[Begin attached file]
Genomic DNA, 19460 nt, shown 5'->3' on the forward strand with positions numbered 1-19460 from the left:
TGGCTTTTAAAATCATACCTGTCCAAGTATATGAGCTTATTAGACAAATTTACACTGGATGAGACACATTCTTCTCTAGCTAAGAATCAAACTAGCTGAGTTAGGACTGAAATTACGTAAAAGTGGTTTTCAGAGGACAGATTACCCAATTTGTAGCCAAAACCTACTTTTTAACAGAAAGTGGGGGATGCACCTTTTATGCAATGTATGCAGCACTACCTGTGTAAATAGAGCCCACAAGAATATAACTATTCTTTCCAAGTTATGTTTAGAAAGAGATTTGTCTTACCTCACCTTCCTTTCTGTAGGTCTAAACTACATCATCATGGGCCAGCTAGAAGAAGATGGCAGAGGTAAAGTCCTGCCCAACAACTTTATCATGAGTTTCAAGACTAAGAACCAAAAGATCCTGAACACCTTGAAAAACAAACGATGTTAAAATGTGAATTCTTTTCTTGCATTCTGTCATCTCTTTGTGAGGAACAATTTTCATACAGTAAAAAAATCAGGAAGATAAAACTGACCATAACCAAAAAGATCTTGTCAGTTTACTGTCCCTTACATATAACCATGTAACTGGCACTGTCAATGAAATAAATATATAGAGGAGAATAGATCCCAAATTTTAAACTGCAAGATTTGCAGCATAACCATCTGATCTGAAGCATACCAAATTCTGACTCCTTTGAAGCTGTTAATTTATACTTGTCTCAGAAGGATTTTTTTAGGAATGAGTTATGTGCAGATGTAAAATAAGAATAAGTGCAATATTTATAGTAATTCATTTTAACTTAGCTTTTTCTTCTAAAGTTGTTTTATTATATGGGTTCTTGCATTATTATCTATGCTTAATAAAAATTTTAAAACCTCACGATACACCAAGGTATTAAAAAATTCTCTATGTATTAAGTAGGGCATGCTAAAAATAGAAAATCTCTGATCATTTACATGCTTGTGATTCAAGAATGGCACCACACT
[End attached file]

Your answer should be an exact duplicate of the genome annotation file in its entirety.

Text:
Genomic DNA, 19460 nt, shown 5'->3' on the forward strand with positions numbered 1-19460 from the left:
TGGCTTTTAAAATCATACCTGTCCAAGTATATGAGCTTATTAGACAAATTTACACTGGATGAGACACATTCTTCTCTAGCTAAGAATCAAACTAGCTGAGTTAGGACTGAAATTACGTAAAAGTGGTTTTCAGAGGACAGATTACCCAATTTGTAGCCAAAACCTACTTTTTAACAGAAAGTGGGGGATGCACCTTTTATGCAATGTATGCAGCACTACCTGTGTAAATAGAGCCCACAAGAATATAACTATTCTTTCCAAGTTATGTTTAGAAAGAGATTTGTCTTACCTCACCTTCCTTTCTGTAGGTCTAAACTACATCATCATGGGCCAGCTAGAAGAAGATGGCAGAGGTAAAGTCCTGCCCAACAACTTTATCATGAGTTTCAAGACTAAGAACCAAAAGATCCTGAACACCTTGAAAAACAAACGATGTTAAAATGTGAATTCTTTTCTTGCATTCTGTCATCTCTTTGTGAGGAACAATTTTCATACAGTAAAAAAATCAGGAAGATAAAACTGACCATAACCAAAAAGATCTTGTCAGTTTACTGTCCCTTACATATAACCATGTAACTGGCACTGTCAATGAAATAAATATATAGAGGAGAATAGATCCCAAATTTTAAACTGCAAGATTTGCAGCATAACCATCTGATCTGAAGCATACCAAATTCTGACTCCTTTGAAGCTGTTAATTTATACTTGTCTCAGAAGGATTTTTTTAGGAATGAGTTATGTGCAGATGTAAAATAAGAATAAGTGCAATATTTATAGTAATTCATTTTAACTTAGCTTTTTCTTCTAAAGTTGTTTTATTATATGGGTTCTTGCATTATTATCTATGCTTAATAAAAATTTTAAAACCTCACGATACACCAAGGTATTAAAAAATTCTCTATGTATTAAGTAGGGCATGCTAAAAATAGAAAATCTCTGATCATTTACATGCTTGTGATTCAAGAATGGCACCACACT